For the Next Generation: Remember Our 9/11 Story
September 11, 2021

     “A plane hit the World Trade Center,” the Airman exclaimed as I walked into the operations center. I watched as three Airmen huddled around the television screen. 

     “What, how? How did they miss that building?”  

      “I have no idea,” he confessed. 

As Air Force communicators, we provided continuous, 24-hour monitoring at Andrews AFB, Maryland.  Trying to make sense of his words, I walked back to the operations floor. As I started to announce my findings to the team, our training instructor burst into the room.  He sprinted over to an Airmen sitting at the radio console and grabbed her chair. He halted my chastising words as he put his hand up and said, “A plane is being hijacked.” He grabbed the radio set and tried to hail the aircraft. 

We trained for aircraft emergencies. We had a checklist. So, I flagged the tapes, and we started contacting authorities. This wouldn’t be the only plane that needed our help that day. Within minutes, the radio frequencies erupted with requests. We stood amidst the chaos and tried to help those in need.  Over the next few days, friends would go to the Pentagon to recover the bodies. I watched the President speak from Ground Zero as relentless American’s recovered bodies.  In the months that followed, I deployed in support of Operation ENDURING FREEDOM, with so many others. We went to fight an enemy we didn’t understand. 

20 years later, I have so many questions. I have so many memories of heartache, but I also have a great hope for tomorrow. This country survived great wars. We’ve survived the invasion of Japan, the desecration of millions of Jews at the hands of Hitler. We’ve survived plagues, fires, natural disasters, and financial recessions. So, we will, I am confident, survive this as well. 

But I am afraid, as were my forefathers, that the world will forget. That the stories of the men and women who served all those years will be forgotten. That our children, and their children, generations from now, will not remember how we got here. They won’t remember the lessons we learned. As the adage says, “History repeats itself.”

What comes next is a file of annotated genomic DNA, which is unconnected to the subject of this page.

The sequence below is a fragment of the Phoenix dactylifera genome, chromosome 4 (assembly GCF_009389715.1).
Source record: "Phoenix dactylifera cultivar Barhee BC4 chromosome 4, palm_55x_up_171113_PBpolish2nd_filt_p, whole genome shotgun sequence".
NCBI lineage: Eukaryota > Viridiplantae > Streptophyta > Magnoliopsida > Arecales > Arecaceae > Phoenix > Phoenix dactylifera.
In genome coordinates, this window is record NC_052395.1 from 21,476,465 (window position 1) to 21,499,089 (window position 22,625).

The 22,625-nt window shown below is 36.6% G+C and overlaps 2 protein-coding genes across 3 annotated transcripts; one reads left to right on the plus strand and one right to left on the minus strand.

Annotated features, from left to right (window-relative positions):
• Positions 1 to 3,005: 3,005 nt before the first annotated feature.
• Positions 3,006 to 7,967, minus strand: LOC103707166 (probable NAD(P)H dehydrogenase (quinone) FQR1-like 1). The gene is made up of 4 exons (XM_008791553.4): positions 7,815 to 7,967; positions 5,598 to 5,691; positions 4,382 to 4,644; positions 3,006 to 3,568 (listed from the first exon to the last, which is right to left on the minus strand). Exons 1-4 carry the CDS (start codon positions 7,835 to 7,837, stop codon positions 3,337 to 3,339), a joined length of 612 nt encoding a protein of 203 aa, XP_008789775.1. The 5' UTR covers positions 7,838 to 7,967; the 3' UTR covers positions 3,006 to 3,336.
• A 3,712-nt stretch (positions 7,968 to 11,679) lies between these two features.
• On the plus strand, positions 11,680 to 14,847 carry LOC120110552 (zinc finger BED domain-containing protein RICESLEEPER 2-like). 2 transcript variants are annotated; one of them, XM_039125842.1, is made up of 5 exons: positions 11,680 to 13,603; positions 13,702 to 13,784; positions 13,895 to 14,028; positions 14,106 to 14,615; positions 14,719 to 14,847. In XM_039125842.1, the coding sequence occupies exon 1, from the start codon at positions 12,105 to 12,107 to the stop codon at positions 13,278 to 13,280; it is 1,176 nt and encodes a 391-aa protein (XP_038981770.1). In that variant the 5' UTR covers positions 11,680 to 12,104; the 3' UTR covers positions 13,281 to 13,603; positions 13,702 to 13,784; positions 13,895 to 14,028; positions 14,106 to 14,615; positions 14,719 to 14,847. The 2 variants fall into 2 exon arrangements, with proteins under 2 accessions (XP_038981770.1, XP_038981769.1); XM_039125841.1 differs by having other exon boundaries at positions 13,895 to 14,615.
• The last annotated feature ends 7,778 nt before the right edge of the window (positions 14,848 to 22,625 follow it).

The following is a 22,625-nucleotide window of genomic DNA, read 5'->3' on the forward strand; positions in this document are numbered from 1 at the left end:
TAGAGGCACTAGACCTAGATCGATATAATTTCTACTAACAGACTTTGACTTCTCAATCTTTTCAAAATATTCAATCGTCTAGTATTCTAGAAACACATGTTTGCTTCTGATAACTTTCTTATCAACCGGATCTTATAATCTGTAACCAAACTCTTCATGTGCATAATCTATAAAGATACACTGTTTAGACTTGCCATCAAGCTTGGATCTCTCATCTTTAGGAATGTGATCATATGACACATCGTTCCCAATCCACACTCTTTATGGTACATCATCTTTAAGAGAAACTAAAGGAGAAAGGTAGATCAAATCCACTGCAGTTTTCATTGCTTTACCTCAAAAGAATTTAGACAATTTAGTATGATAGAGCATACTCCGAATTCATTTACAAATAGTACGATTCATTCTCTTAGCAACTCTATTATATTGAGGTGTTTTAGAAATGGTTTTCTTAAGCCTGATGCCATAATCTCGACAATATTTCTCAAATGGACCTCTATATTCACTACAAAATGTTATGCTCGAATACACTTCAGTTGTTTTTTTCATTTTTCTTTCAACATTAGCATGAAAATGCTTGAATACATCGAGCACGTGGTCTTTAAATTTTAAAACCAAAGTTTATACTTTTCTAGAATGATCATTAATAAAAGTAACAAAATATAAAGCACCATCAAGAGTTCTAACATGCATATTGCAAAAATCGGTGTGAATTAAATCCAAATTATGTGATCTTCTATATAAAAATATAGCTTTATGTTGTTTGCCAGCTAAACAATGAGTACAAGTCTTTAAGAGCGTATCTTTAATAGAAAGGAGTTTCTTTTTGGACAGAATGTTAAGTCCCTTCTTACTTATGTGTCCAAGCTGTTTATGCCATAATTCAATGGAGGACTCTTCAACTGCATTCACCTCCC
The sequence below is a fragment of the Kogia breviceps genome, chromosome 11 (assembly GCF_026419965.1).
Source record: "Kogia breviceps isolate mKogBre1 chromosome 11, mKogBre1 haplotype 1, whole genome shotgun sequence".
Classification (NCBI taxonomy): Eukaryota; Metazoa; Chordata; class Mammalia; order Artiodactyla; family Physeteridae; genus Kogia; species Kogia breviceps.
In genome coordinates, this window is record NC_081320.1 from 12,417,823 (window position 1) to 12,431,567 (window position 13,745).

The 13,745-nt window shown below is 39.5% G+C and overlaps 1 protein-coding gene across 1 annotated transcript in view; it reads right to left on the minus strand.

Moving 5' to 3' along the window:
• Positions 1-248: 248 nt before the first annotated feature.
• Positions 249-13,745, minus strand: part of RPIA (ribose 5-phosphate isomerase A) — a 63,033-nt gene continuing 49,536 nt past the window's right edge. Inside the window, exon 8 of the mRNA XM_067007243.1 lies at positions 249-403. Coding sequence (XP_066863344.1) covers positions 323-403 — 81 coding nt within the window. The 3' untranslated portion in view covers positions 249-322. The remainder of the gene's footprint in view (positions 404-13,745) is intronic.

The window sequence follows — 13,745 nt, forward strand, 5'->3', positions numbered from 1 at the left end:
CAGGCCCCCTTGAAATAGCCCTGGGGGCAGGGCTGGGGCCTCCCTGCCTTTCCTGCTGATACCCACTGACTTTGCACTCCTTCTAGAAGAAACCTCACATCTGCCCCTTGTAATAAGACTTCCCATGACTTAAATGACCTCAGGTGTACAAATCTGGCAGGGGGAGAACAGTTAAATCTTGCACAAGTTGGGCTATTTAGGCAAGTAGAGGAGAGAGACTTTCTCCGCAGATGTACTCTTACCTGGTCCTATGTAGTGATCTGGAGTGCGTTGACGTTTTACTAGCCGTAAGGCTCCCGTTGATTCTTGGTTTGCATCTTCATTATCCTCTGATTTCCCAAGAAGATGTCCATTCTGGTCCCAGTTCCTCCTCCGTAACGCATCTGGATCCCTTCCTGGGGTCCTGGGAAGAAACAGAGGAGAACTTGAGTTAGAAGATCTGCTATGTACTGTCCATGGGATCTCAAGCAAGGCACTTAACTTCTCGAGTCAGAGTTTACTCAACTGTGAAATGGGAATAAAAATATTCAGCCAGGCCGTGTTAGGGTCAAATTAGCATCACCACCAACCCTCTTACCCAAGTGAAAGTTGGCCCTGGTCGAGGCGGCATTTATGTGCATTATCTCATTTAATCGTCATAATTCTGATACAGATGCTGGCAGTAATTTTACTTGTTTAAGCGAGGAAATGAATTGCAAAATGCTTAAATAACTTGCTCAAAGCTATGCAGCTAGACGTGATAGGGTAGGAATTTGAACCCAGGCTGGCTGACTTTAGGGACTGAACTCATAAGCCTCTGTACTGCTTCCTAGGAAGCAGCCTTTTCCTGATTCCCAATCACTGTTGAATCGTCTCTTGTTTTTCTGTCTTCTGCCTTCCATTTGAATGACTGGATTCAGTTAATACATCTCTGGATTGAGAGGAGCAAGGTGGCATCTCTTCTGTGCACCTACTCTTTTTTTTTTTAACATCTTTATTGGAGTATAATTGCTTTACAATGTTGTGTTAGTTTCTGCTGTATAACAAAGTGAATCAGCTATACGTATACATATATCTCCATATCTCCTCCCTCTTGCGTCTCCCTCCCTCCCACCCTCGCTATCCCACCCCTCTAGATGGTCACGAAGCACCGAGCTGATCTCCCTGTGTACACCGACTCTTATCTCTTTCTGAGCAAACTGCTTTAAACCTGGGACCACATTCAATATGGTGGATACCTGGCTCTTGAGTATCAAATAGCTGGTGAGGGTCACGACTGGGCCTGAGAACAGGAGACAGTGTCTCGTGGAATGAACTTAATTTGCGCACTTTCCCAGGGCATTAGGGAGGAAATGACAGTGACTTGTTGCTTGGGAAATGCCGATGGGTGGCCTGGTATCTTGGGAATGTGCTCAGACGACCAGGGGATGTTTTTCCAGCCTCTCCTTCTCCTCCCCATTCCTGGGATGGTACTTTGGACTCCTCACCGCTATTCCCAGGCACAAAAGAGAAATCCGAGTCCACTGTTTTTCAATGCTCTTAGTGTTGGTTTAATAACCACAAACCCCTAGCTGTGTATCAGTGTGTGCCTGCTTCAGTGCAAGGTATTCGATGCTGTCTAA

I pray that my children’s generation will remember some speck of this story. They won’t remember the feeling of fear and how it consumed us. They won’t remember the confusion and chaos as we navigated our circumstances. They won’t remember it because they didn’t live it.  They will only know the stories. Like my absent understanding when my father’s generation lost so many in the Vietnam War. Or how my grandmother navigated the aftermath of the Great Depression and WWII. I will never understand their sacrifice or pain, as our children will not understand ours. 

Years from now, I may sit at the dinner table and a grandchild will say, “What was that 9/11 thing?”  

     “It was the day the planes hit the towers in New York,” another will reply. 

     “Right, Grandma?”  Yes, it was that and so much more. The ripple caused a tidal wave of decisions and impacts that we could never understand.  

     “Grandma,” they will say, “do you remember 9/11?”   

     And I will say, “Yes, I do. Do you want to hear my story?” I will share with them the legends of the men and women who served on that faithful day. I will tell them how it felt to support the President.  I will tell them about the Airman who turned to me and said, “Sgt Castro, there is no place for these planes to land. They have no place to go.” 

     And how I looked at him and said, “Airman Smith, get on the phone and call every flight line on the East Coast. We must find a place for them to land, understand? They must come down somewhere.” 

     “Yes Ma’am” he said. And he did. 

I will relive the memories of the heroes and legends that served, for 20 years, to keep the wolves at bay.  

Those are the stories I remember. Those are the faces that keep me going on hard days. These men and women hold such a dear place of respect and reverence in my heart. They give me hope for tomorrow. 

To those lost on September 11, 2001:  May the men and women of the United States never forget your story. 

To the families of those who served for 20 years, in the name of freedom, our hearts are heavy.  May your sacrifice never, ever be forgotten.

All my love,

A Mere Patriot